However, the rope snaps and Matthias falls. When Stacy is lowered to check on him she discovers he's broken his back and the boys set about making a "back board" to winch him back up.

With Matthias in a bad way, Stacy having severely cut her leg during her trip into the temple and darkness looming. Eric reasons that they should think about getting past the locals and making a run for it. But Jeff is adamant that they stay: Dimitri left a map at the hotel showing where they were heading - someone is sure to come looking for them in the morning. All they need to do is last the night.

Which they manage with surprisingly little upset. However, when the morning comes, Stacy and Amy venture back into the temple's cavernous opening in search of that mobile telephone - only to discover the noise is actually coming from something rather deadly

THE RUINS is an above-average horror that takes the tired concept of American teens holidaying abroad and encountering terror, and gives it a fresh spin. This is largely thanks to the intelligent script of Scott B Smith (based on his own best-selling novel) and the top-notch performances of the young cast, relishing the fact that they're playing characters with more about them than your ordinary horror film fodder.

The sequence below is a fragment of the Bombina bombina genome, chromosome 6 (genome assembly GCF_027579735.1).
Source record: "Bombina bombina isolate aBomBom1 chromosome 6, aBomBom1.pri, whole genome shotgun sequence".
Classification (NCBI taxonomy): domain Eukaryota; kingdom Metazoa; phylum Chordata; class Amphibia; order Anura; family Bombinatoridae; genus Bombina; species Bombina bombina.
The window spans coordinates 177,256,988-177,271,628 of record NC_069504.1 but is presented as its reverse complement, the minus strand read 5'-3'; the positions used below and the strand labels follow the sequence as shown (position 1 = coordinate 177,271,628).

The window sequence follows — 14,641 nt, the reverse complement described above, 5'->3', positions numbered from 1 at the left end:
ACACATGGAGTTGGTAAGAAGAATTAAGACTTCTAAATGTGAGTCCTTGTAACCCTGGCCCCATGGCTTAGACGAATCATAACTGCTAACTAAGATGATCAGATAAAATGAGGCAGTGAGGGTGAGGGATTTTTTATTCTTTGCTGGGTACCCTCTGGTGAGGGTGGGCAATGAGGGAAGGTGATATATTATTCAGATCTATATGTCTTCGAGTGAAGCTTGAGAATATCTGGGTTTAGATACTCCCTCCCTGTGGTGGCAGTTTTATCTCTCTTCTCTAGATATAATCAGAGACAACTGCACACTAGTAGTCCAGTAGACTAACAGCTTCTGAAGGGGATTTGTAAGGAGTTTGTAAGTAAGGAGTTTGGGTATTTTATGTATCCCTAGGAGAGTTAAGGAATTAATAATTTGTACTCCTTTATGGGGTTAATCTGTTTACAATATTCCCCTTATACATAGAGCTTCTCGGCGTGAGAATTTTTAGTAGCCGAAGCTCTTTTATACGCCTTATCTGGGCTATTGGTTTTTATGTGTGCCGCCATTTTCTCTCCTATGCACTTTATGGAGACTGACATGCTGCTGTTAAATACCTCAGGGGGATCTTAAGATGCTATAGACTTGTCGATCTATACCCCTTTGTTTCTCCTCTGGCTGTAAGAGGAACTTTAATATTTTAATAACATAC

The stunning exterior locations and appropriately gorgeous cinematography aide the taut editing of Jeff Betancourt and assured direction of Carter Smith, assisting the film in retaining a quality that is at once polished in delivery and yet raw in emotional authenticity.